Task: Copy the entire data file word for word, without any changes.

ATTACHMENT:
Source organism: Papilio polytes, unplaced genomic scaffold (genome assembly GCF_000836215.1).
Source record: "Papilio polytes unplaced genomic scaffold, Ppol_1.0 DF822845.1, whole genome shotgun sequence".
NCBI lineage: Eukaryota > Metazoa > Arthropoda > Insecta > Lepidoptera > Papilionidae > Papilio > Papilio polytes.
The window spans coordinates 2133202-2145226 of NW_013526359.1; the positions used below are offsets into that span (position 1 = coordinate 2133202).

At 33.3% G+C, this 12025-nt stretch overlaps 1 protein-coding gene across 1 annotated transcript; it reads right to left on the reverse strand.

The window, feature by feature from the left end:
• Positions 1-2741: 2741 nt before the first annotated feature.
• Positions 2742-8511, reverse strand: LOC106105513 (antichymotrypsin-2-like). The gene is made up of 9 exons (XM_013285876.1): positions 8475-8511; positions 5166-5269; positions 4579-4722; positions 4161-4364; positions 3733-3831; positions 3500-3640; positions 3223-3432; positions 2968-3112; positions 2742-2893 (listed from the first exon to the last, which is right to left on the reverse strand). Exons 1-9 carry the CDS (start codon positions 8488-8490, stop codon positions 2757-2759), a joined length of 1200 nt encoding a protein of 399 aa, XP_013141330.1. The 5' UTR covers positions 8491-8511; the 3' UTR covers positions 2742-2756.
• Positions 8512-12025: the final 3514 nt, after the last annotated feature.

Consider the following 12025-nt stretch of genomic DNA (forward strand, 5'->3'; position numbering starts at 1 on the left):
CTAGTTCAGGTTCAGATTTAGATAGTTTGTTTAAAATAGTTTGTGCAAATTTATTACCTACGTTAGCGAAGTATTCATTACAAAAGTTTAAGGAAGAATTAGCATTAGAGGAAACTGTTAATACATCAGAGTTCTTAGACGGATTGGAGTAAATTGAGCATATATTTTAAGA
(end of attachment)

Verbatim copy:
Source organism: Papilio polytes, unplaced genomic scaffold (genome assembly GCF_000836215.1).
Source record: "Papilio polytes unplaced genomic scaffold, Ppol_1.0 DF822845.1, whole genome shotgun sequence".
NCBI lineage: Eukaryota > Metazoa > Arthropoda > Insecta > Lepidoptera > Papilionidae > Papilio > Papilio polytes.
The window spans coordinates 2133202-2145226 of NW_013526359.1; the positions used below are offsets into that span (position 1 = coordinate 2133202).

At 33.3% G+C, this 12025-nt stretch overlaps 1 protein-coding gene across 1 annotated transcript; it reads right to left on the reverse strand.

The window, feature by feature from the left end:
• Positions 1-2741: 2741 nt before the first annotated feature.
• Positions 2742-8511, reverse strand: LOC106105513 (antichymotrypsin-2-like). The gene is made up of 9 exons (XM_013285876.1): positions 8475-8511; positions 5166-5269; positions 4579-4722; positions 4161-4364; positions 3733-3831; positions 3500-3640; positions 3223-3432; positions 2968-3112; positions 2742-2893 (listed from the first exon to the last, which is right to left on the reverse strand). Exons 1-9 carry the CDS (start codon positions 8488-8490, stop codon positions 2757-2759), a joined length of 1200 nt encoding a protein of 399 aa, XP_013141330.1. The 5' UTR covers positions 8491-8511; the 3' UTR covers positions 2742-2756.
• Positions 8512-12025: the final 3514 nt, after the last annotated feature.

Consider the following 12025-nt stretch of genomic DNA (forward strand, 5'->3'; position numbering starts at 1 on the left):
CTAGTTCAGGTTCAGATTTAGATAGTTTGTTTAAAATAGTTTGTGCAAATTTATTACCTACGTTAGCGAAGTATTCATTACAAAAGTTTAAGGAAGAATTAGCATTAGAGGAAACTGTTAATACATCAGAGTTCTTAGACGGATTGGAGTAAATTGAGCATATATTTTAAGA